Often it is not enough to replace column values. You may want to replace values in a column based on a condition, and only if the condition is true you substitute values. The long way to do that is to:

  1. add a custom/conditional column
  2. build your if-condition and return the correct values
  3. remove the old column
  4. rename your newly added column to the desired name

These are a lot of steps to conditionally replace a value. So how can you replace values with an if condition in an easier way? The dataset has a column containing the Income of our customers. You want to maximize the incomes in the dataset and only want salaries up to €50.000. Higher income amounts should be shown as €50.000. To do this, you first prepare your code.

Instead of writing this from scratch you can generate a template by:

  • Right click the income column -> click Replace Values
  • Fill in a random number for Value to Find and value to Replace With
  • Press OK.

This generates the following setup:

= Table.ReplaceValue(
     #"Changed Type",
     5,
     6,
     Replacer.ReplaceValue,
     {"Income"}
 )

You can use this as a template to start from. The above code shows the Value To Find (= 5) in argument 2 and Replace With in argument 3 (= 6). Both values are hardcoded. When you conditionally replace values you want to rewrite these two arguments.

Instead of hardcoding a value to find, you can write:

= Table.ReplaceValue(
     #"Changed Type", 
     each [Income], 
     each if [Income] > 50000 then 50000 else [Income] ,
     Replacer.ReplaceValue,{"Income"}
 )

Each [Income] tells the Table.ReplaceValue function to replace each value from the column Income. It is good to realize this is the same column name you see in argument 5.

The next argument contains the if condition to check for before replacing values: each if [Income] > 50000 then 50000 else [Income]. The each word indicates the function applies the logic for all lines individually.

In other cases, you may want to conditionally replace one column by the values of another column. It may be obvious to some, but it is good to realize you can do this with the same code. The following example returns a Customer’s Year of Birth when their income is lower than €50.000. The example shows that you can change one column based on another column.

4. Conditional Replace: Multiple Columns

There may be times where you want to apply the same transformation on multiple columns. As we saw earlier, doing a regular replace operation on multiple columns is simple. You add the columns to the list of columns to search for. But what if you want to conditionally replace values of multiple columns in a single step, is that possible?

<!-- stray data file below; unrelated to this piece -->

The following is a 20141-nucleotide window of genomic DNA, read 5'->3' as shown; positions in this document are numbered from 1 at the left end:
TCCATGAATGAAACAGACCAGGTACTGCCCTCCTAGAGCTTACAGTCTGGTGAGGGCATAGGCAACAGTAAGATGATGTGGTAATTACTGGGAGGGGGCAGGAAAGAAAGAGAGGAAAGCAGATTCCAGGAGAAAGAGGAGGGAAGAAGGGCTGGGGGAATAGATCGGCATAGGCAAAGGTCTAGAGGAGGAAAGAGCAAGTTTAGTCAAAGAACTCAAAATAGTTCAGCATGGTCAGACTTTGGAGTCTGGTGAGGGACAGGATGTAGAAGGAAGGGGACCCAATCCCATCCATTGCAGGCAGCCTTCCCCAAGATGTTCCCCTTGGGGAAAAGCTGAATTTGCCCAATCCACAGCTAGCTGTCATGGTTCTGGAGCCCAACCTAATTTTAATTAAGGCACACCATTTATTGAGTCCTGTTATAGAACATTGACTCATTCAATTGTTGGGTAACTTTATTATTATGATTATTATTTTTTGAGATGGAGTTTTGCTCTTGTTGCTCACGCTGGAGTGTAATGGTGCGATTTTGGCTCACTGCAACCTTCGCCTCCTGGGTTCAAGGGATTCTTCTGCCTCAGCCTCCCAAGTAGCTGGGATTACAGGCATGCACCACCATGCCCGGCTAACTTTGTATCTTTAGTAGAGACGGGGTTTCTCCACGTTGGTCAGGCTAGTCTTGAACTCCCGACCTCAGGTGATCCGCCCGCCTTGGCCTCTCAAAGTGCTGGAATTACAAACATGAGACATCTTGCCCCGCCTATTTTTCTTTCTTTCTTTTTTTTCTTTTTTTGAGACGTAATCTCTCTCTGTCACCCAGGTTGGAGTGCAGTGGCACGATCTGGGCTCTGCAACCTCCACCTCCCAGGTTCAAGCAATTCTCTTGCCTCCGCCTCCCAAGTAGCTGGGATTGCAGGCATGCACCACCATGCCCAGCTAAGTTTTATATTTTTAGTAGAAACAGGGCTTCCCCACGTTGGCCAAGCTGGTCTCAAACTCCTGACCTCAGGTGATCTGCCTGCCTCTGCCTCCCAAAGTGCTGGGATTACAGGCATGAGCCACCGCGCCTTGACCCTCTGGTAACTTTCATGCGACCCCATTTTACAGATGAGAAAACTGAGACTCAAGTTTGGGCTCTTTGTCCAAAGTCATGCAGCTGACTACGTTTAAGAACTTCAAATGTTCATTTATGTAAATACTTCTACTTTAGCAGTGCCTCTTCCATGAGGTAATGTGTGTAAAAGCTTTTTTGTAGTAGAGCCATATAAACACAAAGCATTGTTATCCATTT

4.1. Limited Version

To some extent this is possible with earlier formula, but it has a big limitation. Let’s see an example. Have a close look at below dataset. You will try to conditionally replace values for the columns KidHome and Teenhome. Notice that out of 11 rows, 4 row values are identical.

When we replace values on multiple columns, the first question is: which values do we replace? Let’s say we replace the values from the column Kidhome by the value 2. And instead of inputting only KidHome as a column to search in, you also input Teenhome on line 5.

= Table.ReplaceValue(
     #"Removed Other Columns", 
     each [Kidhome], 
     each 2, 
     Replacer.ReplaceValue,{"Kidhome", "Teenhome"}
)

This replaces the marked values by the number 2. When going through the column values, each line is checked for equality with the values of Kidhome. This by definition replaces all values from the column Kidhome, and replaces the Teenhome column values only for those that matched with the same line in the Kidhome-column.

To get accurate results, the function would have to know the appropriate column context. So it would know that it should replace values in the current column. Power Query unfortunately does not know a Column Context concept. That is why this method proves difficult in applying conditional logic for replacements on several columns. So what is a better way to approach this?

4.2. In a Single Step

Since the previous method did not succeed, we will change to an entirely different approach. This approach replaces the Value to Look for and the replacer function.

= Table.ReplaceValue(
     #"Removed Other Columns", 
     each [Income] > 50000, 
     each 2, 
     (x,y,z)=> if y then z else x,
     {"Kidhome", "Teenhome"} 
)

Ziying35 showed this approach on a forum. I do not fully grasp the inner workings of (x,y,z)=> if y then z else x yet. What surprises me is that it does not use any of the replacer functions from the documentation. If someone can shine a light on its workings, please let me know in the comments. Else, I didn’t want to keep the method from you. The formula conditionally replaces values on multiple columns in a single step.

4.3. Using Unpivot

A third approach involves reshaping your data. When working with conditional replacements on multiple columns, the unpivot operation is your friend. You can unpivot the columns that require replacements. But first, notice how there is no unique ID in the dataset of the above picture. If we unpivot without having a column that is unique, we will bump into trouble Pivoting the data again later. To solve this:

  • go to Add Column -> click on Index Column
  • now select the columns Kidhome and Teenhome, right click the column name -> select Unpivot Columns

From here you can replace the items in the Value column using the method from previous chapter. The following code would replace each item belonging to customers with an income of less than €50.000 by 2 and otherwise returns the original value.

= Table.ReplaceValue(
     #"Unpivoted Other Columns", 
     each [Value], 
     each if [Income] >= 50000 then 2 else [Value],
     Replacer.ReplaceValue,{"Value"}
 )

The only thing left to do is to then Pivot the data back to its original form by:

  • Select the Attribute column -> Go to Transform, click on Pivot Column